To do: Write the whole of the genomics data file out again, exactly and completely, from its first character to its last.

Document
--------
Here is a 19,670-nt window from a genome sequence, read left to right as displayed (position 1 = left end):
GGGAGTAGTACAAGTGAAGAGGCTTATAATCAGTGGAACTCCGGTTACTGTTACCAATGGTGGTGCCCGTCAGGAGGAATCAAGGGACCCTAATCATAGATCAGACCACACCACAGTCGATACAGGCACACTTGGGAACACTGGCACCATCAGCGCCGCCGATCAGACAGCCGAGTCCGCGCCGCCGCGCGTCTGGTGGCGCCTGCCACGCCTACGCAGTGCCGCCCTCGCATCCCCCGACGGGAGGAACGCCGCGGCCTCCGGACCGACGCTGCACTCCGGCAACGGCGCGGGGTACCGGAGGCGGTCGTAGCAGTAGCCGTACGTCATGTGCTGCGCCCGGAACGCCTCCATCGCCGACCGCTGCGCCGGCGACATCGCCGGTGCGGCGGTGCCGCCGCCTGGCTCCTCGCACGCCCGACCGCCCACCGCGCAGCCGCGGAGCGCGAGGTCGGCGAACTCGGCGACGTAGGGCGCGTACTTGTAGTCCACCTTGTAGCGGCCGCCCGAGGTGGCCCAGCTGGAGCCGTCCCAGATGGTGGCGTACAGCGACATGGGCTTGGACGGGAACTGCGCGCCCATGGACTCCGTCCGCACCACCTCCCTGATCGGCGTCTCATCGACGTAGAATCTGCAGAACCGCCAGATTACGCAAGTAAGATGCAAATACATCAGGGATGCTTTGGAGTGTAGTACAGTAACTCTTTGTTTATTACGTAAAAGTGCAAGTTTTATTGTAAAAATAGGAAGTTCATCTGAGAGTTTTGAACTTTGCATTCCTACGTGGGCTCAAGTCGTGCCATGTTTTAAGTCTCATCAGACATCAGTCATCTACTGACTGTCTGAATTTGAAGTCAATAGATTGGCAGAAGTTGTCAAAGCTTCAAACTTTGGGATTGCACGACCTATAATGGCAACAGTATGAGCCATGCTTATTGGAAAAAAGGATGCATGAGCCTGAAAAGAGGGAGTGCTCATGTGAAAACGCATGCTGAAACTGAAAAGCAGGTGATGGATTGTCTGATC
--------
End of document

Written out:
Here is a 19,670-nt window from a genome sequence, read left to right as displayed (position 1 = left end):
GGGAGTAGTACAAGTGAAGAGGCTTATAATCAGTGGAACTCCGGTTACTGTTACCAATGGTGGTGCCCGTCAGGAGGAATCAAGGGACCCTAATCATAGATCAGACCACACCACAGTCGATACAGGCACACTTGGGAACACTGGCACCATCAGCGCCGCCGATCAGACAGCCGAGTCCGCGCCGCCGCGCGTCTGGTGGCGCCTGCCACGCCTACGCAGTGCCGCCCTCGCATCCCCCGACGGGAGGAACGCCGCGGCCTCCGGACCGACGCTGCACTCCGGCAACGGCGCGGGGTACCGGAGGCGGTCGTAGCAGTAGCCGTACGTCATGTGCTGCGCCCGGAACGCCTCCATCGCCGACCGCTGCGCCGGCGACATCGCCGGTGCGGCGGTGCCGCCGCCTGGCTCCTCGCACGCCCGACCGCCCACCGCGCAGCCGCGGAGCGCGAGGTCGGCGAACTCGGCGACGTAGGGCGCGTACTTGTAGTCCACCTTGTAGCGGCCGCCCGAGGTGGCCCAGCTGGAGCCGTCCCAGATGGTGGCGTACAGCGACATGGGCTTGGACGGGAACTGCGCGCCCATGGACTCCGTCCGCACCACCTCCCTGATCGGCGTCTCATCGACGTAGAATCTGCAGAACCGCCAGATTACGCAAGTAAGATGCAAATACATCAGGGATGCTTTGGAGTGTAGTACAGTAACTCTTTGTTTATTACGTAAAAGTGCAAGTTTTATTGTAAAAATAGGAAGTTCATCTGAGAGTTTTGAACTTTGCATTCCTACGTGGGCTCAAGTCGTGCCATGTTTTAAGTCTCATCAGACATCAGTCATCTACTGACTGTCTGAATTTGAAGTCAATAGATTGGCAGAAGTTGTCAAAGCTTCAAACTTTGGGATTGCACGACCTATAATGGCAACAGTATGAGCCATGCTTATTGGAAAAAAGGATGCATGAGCCTGAAAAGAGGGAGTGCTCATGTGAAAACGCATGCTGAAACTGAAAAGCAGGTGATGGATTGTCTGATC